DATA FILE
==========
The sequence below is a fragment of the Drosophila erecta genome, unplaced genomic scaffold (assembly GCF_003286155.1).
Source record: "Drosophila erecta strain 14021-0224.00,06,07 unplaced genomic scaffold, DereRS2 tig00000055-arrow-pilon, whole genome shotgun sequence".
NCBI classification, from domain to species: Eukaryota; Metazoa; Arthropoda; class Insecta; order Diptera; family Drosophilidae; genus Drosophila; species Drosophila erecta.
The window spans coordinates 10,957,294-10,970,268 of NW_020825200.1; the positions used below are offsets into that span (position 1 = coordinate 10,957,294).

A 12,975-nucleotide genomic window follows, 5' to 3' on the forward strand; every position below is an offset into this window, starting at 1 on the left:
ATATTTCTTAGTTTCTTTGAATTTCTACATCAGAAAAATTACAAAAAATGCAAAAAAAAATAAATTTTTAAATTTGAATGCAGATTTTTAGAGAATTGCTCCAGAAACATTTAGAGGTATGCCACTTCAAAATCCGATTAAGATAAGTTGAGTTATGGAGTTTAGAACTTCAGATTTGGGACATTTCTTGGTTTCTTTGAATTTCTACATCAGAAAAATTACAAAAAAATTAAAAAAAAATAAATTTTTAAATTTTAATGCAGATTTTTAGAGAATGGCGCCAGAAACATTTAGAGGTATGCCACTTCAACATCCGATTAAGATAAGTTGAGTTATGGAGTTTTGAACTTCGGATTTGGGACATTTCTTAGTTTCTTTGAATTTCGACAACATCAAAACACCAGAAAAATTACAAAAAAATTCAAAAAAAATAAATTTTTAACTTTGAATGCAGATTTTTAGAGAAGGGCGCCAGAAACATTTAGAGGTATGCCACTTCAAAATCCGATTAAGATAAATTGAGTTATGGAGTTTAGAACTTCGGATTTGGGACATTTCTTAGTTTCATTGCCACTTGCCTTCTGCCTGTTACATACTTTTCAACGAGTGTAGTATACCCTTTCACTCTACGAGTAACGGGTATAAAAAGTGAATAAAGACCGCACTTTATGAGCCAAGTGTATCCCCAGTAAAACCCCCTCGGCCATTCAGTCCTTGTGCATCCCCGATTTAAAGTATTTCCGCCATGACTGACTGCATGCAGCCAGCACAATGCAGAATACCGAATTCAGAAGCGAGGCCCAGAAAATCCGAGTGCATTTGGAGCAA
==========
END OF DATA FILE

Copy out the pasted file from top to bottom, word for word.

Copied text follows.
The sequence below is a fragment of the Drosophila erecta genome, unplaced genomic scaffold (assembly GCF_003286155.1).
Source record: "Drosophila erecta strain 14021-0224.00,06,07 unplaced genomic scaffold, DereRS2 tig00000055-arrow-pilon, whole genome shotgun sequence".
NCBI classification, from domain to species: Eukaryota; Metazoa; Arthropoda; class Insecta; order Diptera; family Drosophilidae; genus Drosophila; species Drosophila erecta.
The window spans coordinates 10,957,294-10,970,268 of NW_020825200.1; the positions used below are offsets into that span (position 1 = coordinate 10,957,294).

A 12,975-nucleotide genomic window follows, 5' to 3' on the forward strand; every position below is an offset into this window, starting at 1 on the left:
ATATTTCTTAGTTTCTTTGAATTTCTACATCAGAAAAATTACAAAAAATGCAAAAAAAAATAAATTTTTAAATTTGAATGCAGATTTTTAGAGAATTGCTCCAGAAACATTTAGAGGTATGCCACTTCAAAATCCGATTAAGATAAGTTGAGTTATGGAGTTTAGAACTTCAGATTTGGGACATTTCTTGGTTTCTTTGAATTTCTACATCAGAAAAATTACAAAAAAATTAAAAAAAAATAAATTTTTAAATTTTAATGCAGATTTTTAGAGAATGGCGCCAGAAACATTTAGAGGTATGCCACTTCAACATCCGATTAAGATAAGTTGAGTTATGGAGTTTTGAACTTCGGATTTGGGACATTTCTTAGTTTCTTTGAATTTCGACAACATCAAAACACCAGAAAAATTACAAAAAAATTCAAAAAAAATAAATTTTTAACTTTGAATGCAGATTTTTAGAGAAGGGCGCCAGAAACATTTAGAGGTATGCCACTTCAAAATCCGATTAAGATAAATTGAGTTATGGAGTTTAGAACTTCGGATTTGGGACATTTCTTAGTTTCATTGCCACTTGCCTTCTGCCTGTTACATACTTTTCAACGAGTGTAGTATACCCTTTCACTCTACGAGTAACGGGTATAAAAAGTGAATAAAGACCGCACTTTATGAGCCAAGTGTATCCCCAGTAAAACCCCCTCGGCCATTCAGTCCTTGTGCATCCCCGATTTAAAGTATTTCCGCCATGACTGACTGCATGCAGCCAGCACAATGCAGAATACCGAATTCAGAAGCGAGGCCCAGAAAATCCGAGTGCATTTGGAGCAA